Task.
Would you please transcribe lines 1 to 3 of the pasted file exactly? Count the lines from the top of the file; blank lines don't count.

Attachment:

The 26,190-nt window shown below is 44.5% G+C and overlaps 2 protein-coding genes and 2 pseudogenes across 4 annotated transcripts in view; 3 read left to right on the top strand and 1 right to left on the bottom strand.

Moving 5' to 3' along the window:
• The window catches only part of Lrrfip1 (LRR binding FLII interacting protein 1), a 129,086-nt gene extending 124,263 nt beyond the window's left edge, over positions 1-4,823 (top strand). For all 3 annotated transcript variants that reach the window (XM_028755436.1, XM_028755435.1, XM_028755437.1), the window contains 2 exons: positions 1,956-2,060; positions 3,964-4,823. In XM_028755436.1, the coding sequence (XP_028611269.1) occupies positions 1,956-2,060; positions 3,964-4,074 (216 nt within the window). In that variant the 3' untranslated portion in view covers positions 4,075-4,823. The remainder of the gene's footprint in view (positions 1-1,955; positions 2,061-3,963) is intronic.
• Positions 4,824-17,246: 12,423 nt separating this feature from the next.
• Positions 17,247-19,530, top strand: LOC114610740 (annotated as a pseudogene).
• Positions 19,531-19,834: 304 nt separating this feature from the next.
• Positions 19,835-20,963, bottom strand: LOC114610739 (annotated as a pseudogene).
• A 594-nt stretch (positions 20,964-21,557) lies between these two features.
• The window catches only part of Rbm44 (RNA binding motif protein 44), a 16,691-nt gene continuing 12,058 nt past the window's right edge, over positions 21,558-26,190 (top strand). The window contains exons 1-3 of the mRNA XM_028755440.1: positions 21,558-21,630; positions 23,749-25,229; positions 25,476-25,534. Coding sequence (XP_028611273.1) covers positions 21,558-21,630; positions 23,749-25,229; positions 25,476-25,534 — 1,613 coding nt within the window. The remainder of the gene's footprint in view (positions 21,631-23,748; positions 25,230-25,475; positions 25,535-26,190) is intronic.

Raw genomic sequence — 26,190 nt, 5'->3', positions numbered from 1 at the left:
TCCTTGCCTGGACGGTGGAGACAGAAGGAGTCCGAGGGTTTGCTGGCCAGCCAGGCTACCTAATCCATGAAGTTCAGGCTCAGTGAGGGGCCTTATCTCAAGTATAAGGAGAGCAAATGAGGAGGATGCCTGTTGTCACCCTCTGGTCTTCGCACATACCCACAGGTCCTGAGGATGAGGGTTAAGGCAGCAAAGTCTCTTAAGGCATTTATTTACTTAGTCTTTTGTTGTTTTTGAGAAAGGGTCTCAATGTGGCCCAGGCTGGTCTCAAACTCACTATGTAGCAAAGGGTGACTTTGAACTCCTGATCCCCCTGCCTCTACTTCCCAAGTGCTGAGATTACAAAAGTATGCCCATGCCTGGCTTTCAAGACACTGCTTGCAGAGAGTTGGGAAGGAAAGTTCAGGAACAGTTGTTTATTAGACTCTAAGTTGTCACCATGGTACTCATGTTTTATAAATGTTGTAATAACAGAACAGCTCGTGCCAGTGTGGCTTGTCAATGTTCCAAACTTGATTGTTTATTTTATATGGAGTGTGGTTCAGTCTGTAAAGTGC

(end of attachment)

The 26,190-nt window shown below is 44.5% G+C and overlaps 2 protein-coding genes and 2 pseudogenes across 4 annotated transcripts in view; 3 read left to right on the top strand and 1 right to left on the bottom strand.

Moving 5' to 3' along the window:
• The window catches only part of Lrrfip1 (LRR binding FLII interacting protein 1), a 129,086-nt gene extending 124,263 nt beyond the window's left edge, over positions 1-4,823 (top strand). For all 3 annotated transcript variants that reach the window (XM_028755436.1, XM_028755435.1, XM_028755437.1), the window contains 2 exons: positions 1,956-2,060; positions 3,964-4,823. In XM_028755436.1, the coding sequence (XP_028611269.1) occupies positions 1,956-2,060; positions 3,964-4,074 (216 nt within the window). In that variant the 3' untranslated portion in view covers positions 4,075-4,823. The remainder of the gene's footprint in view (positions 1-1,955; positions 2,061-3,963) is intronic.